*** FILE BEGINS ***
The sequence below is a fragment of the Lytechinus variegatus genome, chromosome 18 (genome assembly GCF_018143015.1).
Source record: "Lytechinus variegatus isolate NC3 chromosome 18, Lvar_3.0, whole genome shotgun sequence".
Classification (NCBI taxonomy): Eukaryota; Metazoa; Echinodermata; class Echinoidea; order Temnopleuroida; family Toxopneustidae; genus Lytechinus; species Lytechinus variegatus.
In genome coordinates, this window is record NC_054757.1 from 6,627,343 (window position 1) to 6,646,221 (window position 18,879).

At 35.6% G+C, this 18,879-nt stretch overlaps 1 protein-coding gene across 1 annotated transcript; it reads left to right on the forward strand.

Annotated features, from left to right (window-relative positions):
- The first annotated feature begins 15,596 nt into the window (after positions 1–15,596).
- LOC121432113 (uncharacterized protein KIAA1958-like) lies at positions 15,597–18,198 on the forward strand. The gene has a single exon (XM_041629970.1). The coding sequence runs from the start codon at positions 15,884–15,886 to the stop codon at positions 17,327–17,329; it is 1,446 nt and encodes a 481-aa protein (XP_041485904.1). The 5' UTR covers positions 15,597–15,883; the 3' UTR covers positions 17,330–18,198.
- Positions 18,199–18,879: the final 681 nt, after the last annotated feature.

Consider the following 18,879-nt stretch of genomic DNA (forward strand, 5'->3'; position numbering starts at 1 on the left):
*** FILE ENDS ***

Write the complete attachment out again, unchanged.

The sequence below is a fragment of the Lytechinus variegatus genome, chromosome 18 (genome assembly GCF_018143015.1).
Source record: "Lytechinus variegatus isolate NC3 chromosome 18, Lvar_3.0, whole genome shotgun sequence".
Classification (NCBI taxonomy): Eukaryota; Metazoa; Echinodermata; class Echinoidea; order Temnopleuroida; family Toxopneustidae; genus Lytechinus; species Lytechinus variegatus.
In genome coordinates, this window is record NC_054757.1 from 6,627,343 (window position 1) to 6,646,221 (window position 18,879).

At 35.6% G+C, this 18,879-nt stretch overlaps 1 protein-coding gene across 1 annotated transcript; it reads left to right on the forward strand.

Annotated features, from left to right (window-relative positions):
- The first annotated feature begins 15,596 nt into the window (after positions 1–15,596).
- LOC121432113 (uncharacterized protein KIAA1958-like) lies at positions 15,597–18,198 on the forward strand. The gene has a single exon (XM_041629970.1). The coding sequence runs from the start codon at positions 15,884–15,886 to the stop codon at positions 17,327–17,329; it is 1,446 nt and encodes a 481-aa protein (XP_041485904.1). The 5' UTR covers positions 15,597–15,883; the 3' UTR covers positions 17,330–18,198.
- Positions 18,199–18,879: the final 681 nt, after the last annotated feature.

Consider the following 18,879-nt stretch of genomic DNA (forward strand, 5'->3'; position numbering starts at 1 on the left):